In truth, everyone wants a great work-life balance. Everyone likes to spend time with their families. They like to pursue hobbies, or at the very least, “stare at the ceiling and make plans for world domination while scratching my cat’s ears,” as Swati Bhattacharya put it in her Ladies Finger essay about work-life balance in advertising.
For a generation that was hard pressed for opportunity, making work the focal point of one’s life made sense in some ways. But if you are overworked and underpaid even in 2017, chances are that there are inefficiencies in your employer’s systems that are causing it. That being said, sometimes it could have a lot to do with inefficiencies within your own team or the team leader’s working style too. If you are the manager, you might want to introspect why your team’s work-life balance is not in top order.
As a manager, you can make many small behavioural changes to encourage better work-life balance within your team. This leads to happier, more engaged employees with well-rounded lives, and has also been proven to raise retention rates. That is a win-win scenario for all involved.
Chances are that if the manager is sticking around at work for unreasonably long hours, his/her team will feel the pressure to do the same. Like all things at work, setting the right work-life balance example will encourage your team to do the same.
But does that mean you leave your deliverables undone just to get home on time because the team needs you to? Not by a long shot. But what you can do is figure out the exact reason why you are working unnecessarily long hours. If it is because you haven’t learned how to delegate, pick up the skill. Are you spending too much time in meetings? Are you taking on more than your share of the work? Finding out the exact reason will help you resolve the situation. At the very least, you can be transparent to your team about the reasons you are working additional hours, and that it is not a standard you necessarily want your team to live by.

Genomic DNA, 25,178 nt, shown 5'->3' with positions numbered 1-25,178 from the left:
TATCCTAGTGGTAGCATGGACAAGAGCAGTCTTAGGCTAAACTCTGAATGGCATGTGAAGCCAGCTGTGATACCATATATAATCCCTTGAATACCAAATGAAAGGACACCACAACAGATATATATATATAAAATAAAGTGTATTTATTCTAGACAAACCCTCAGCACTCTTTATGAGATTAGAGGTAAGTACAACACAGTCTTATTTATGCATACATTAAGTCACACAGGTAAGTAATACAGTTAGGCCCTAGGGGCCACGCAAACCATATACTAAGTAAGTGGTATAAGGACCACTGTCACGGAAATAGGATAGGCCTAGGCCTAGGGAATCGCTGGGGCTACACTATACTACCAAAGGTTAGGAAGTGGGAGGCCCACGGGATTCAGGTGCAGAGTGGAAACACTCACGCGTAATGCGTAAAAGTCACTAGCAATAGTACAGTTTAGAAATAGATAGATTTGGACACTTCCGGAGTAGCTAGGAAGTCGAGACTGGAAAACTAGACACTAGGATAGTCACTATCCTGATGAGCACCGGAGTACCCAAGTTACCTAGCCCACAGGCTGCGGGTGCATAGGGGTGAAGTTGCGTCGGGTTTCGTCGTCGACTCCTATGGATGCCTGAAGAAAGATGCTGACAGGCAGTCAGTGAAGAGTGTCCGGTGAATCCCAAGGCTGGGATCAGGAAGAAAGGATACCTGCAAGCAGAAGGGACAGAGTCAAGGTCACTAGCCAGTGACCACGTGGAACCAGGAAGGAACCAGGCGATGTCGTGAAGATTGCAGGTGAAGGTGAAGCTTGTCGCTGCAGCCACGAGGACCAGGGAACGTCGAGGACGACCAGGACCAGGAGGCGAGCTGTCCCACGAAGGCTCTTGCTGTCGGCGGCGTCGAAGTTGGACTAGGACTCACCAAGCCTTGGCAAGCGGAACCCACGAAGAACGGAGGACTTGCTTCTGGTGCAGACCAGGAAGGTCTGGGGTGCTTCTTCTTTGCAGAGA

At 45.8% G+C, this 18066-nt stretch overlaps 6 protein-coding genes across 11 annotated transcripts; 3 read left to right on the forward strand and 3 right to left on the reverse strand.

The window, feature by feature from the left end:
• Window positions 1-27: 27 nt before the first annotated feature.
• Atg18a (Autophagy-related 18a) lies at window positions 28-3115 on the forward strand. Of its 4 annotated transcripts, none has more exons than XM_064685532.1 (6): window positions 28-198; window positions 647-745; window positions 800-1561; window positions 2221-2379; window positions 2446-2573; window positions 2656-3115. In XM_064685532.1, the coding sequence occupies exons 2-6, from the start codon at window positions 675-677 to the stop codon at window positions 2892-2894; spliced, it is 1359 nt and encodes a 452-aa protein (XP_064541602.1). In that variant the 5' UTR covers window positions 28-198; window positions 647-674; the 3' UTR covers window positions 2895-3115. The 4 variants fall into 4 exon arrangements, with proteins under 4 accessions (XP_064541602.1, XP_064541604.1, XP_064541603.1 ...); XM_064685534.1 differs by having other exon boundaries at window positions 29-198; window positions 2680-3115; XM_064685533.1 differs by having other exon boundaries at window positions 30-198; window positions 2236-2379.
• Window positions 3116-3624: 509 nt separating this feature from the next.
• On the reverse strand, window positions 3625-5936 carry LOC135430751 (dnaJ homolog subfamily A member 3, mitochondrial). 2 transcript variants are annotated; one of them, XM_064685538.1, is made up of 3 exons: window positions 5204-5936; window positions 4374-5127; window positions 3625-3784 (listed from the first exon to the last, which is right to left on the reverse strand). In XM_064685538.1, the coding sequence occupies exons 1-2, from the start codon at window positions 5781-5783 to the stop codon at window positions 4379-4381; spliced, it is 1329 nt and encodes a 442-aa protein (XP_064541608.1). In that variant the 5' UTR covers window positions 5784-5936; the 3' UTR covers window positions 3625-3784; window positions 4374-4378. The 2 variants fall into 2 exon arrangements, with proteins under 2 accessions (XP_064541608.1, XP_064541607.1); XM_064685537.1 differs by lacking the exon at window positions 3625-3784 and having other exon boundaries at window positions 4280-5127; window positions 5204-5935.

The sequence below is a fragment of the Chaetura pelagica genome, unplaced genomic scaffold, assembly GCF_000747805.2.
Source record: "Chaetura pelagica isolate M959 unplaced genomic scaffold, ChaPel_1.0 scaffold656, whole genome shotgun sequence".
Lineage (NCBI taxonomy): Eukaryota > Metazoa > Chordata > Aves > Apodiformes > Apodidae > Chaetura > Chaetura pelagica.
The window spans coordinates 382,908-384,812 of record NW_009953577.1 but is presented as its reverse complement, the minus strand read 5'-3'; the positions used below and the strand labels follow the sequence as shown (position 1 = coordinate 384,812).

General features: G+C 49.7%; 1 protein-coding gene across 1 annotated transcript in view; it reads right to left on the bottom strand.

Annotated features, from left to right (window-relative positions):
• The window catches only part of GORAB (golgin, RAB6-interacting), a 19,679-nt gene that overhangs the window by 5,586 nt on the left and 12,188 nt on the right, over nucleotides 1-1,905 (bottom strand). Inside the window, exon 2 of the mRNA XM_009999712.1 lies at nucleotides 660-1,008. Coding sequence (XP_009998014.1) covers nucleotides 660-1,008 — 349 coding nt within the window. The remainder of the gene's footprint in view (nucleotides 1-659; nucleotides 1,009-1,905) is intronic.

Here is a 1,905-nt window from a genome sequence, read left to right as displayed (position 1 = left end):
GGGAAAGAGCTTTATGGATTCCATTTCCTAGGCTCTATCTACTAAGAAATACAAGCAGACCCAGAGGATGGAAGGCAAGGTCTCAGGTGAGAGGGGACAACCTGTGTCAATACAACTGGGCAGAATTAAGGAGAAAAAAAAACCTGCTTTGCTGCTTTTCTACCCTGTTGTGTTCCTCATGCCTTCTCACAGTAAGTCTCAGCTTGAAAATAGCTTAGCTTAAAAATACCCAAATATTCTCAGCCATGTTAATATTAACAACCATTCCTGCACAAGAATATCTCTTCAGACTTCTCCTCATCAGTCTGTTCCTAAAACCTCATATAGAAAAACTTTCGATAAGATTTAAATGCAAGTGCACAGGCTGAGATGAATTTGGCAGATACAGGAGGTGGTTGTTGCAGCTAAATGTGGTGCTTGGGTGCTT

Another way in which leaders and managers deter work-life balance is through far too many “sync ups” and status checks. Not only does it show lack of trust in your employees, there are also much more productive ways to use your own as well as your employees’ time.
Often, unreasonably long hours are also used as an antidote to low performance. As a manager, you must be clued in to whether your employees are sticking around for long hours for work or just for the optics of being hardworking. Time management is a crucial skill, and an employee who aces this skill brings great value to the team. Reward and appreciate your teammates accordingly, so your priorities are forthright and crystal clear.
Often, managers are more concerned with the outcome of work than the means to achieve it. Good managers on the other hand are concerned with their employees’ overall well-being. If a teammate is working late regularly, you might want to check in on the reasons. They might need your experienced advice on managing their time. Their delegation skill might need more work, or they could just plain be overworked. Whatever the reasons might be, it is important that you are aware of and willing to work through them. In the end, your job is not only to make sure work gets done within deadlines. It is also important to look into apt resourcing and distribution of work within your team.
Eventually, it is about building and encouraging a performance-centric culture in your team, not one that uses number of hours to differentiate high performers from mediocre ones. It is often just a matter of common sense.